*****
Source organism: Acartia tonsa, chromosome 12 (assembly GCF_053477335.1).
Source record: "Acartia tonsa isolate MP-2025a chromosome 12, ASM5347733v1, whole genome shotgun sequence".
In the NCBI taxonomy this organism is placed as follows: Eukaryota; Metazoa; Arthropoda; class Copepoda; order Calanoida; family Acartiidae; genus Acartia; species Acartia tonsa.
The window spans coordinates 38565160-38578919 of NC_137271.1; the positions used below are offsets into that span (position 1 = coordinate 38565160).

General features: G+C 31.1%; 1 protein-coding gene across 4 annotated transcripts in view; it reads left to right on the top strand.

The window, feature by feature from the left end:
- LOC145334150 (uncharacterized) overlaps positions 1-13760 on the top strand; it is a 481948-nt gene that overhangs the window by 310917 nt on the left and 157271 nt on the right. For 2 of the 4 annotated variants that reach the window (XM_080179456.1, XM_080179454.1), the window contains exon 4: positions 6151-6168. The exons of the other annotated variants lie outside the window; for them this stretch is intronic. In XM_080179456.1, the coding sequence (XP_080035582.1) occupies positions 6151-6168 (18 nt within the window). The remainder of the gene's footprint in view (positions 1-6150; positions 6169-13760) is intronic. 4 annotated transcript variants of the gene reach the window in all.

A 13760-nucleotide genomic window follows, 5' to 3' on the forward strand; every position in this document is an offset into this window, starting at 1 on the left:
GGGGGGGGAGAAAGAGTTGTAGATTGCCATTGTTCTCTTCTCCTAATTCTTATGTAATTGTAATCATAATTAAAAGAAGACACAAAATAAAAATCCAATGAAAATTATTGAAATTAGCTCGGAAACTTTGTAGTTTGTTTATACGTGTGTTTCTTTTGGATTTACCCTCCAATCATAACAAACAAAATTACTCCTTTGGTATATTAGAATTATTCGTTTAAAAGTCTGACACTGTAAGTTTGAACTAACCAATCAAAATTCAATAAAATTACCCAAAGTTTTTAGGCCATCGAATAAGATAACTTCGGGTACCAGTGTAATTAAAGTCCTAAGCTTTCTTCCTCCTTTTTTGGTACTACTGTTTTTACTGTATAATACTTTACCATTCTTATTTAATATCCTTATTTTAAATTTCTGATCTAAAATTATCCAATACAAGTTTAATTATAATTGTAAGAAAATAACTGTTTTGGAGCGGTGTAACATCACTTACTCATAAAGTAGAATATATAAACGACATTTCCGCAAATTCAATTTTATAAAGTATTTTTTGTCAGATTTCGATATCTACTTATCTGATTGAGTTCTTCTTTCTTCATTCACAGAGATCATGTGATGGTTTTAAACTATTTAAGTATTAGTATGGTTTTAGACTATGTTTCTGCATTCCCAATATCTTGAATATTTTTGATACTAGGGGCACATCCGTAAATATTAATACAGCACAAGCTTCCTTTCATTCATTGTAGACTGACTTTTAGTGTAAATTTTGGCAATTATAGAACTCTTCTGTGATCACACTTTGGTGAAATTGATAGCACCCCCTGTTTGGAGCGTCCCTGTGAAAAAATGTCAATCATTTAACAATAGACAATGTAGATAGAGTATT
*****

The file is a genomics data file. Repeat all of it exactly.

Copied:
Source organism: Acartia tonsa, chromosome 12 (assembly GCF_053477335.1).
Source record: "Acartia tonsa isolate MP-2025a chromosome 12, ASM5347733v1, whole genome shotgun sequence".
In the NCBI taxonomy this organism is placed as follows: Eukaryota; Metazoa; Arthropoda; class Copepoda; order Calanoida; family Acartiidae; genus Acartia; species Acartia tonsa.
The window spans coordinates 38565160-38578919 of NC_137271.1; the positions used below are offsets into that span (position 1 = coordinate 38565160).

General features: G+C 31.1%; 1 protein-coding gene across 4 annotated transcripts in view; it reads left to right on the top strand.

The window, feature by feature from the left end:
- LOC145334150 (uncharacterized) overlaps positions 1-13760 on the top strand; it is a 481948-nt gene that overhangs the window by 310917 nt on the left and 157271 nt on the right. For 2 of the 4 annotated variants that reach the window (XM_080179456.1, XM_080179454.1), the window contains exon 4: positions 6151-6168. The exons of the other annotated variants lie outside the window; for them this stretch is intronic. In XM_080179456.1, the coding sequence (XP_080035582.1) occupies positions 6151-6168 (18 nt within the window). The remainder of the gene's footprint in view (positions 1-6150; positions 6169-13760) is intronic. 4 annotated transcript variants of the gene reach the window in all.

A 13760-nucleotide genomic window follows, 5' to 3' on the forward strand; every position in this document is an offset into this window, starting at 1 on the left:
GGGGGGGGAGAAAGAGTTGTAGATTGCCATTGTTCTCTTCTCCTAATTCTTATGTAATTGTAATCATAATTAAAAGAAGACACAAAATAAAAATCCAATGAAAATTATTGAAATTAGCTCGGAAACTTTGTAGTTTGTTTATACGTGTGTTTCTTTTGGATTTACCCTCCAATCATAACAAACAAAATTACTCCTTTGGTATATTAGAATTATTCGTTTAAAAGTCTGACACTGTAAGTTTGAACTAACCAATCAAAATTCAATAAAATTACCCAAAGTTTTTAGGCCATCGAATAAGATAACTTCGGGTACCAGTGTAATTAAAGTCCTAAGCTTTCTTCCTCCTTTTTTGGTACTACTGTTTTTACTGTATAATACTTTACCATTCTTATTTAATATCCTTATTTTAAATTTCTGATCTAAAATTATCCAATACAAGTTTAATTATAATTGTAAGAAAATAACTGTTTTGGAGCGGTGTAACATCACTTACTCATAAAGTAGAATATATAAACGACATTTCCGCAAATTCAATTTTATAAAGTATTTTTTGTCAGATTTCGATATCTACTTATCTGATTGAGTTCTTCTTTCTTCATTCACAGAGATCATGTGATGGTTTTAAACTATTTAAGTATTAGTATGGTTTTAGACTATGTTTCTGCATTCCCAATATCTTGAATATTTTTGATACTAGGGGCACATCCGTAAATATTAATACAGCACAAGCTTCCTTTCATTCATTGTAGACTGACTTTTAGTGTAAATTTTGGCAATTATAGAACTCTTCTGTGATCACACTTTGGTGAAATTGATAGCACCCCCTGTTTGGAGCGTCCCTGTGAAAAAATGTCAATCATTTAACAATAGACAATGTAGATAGAGTATT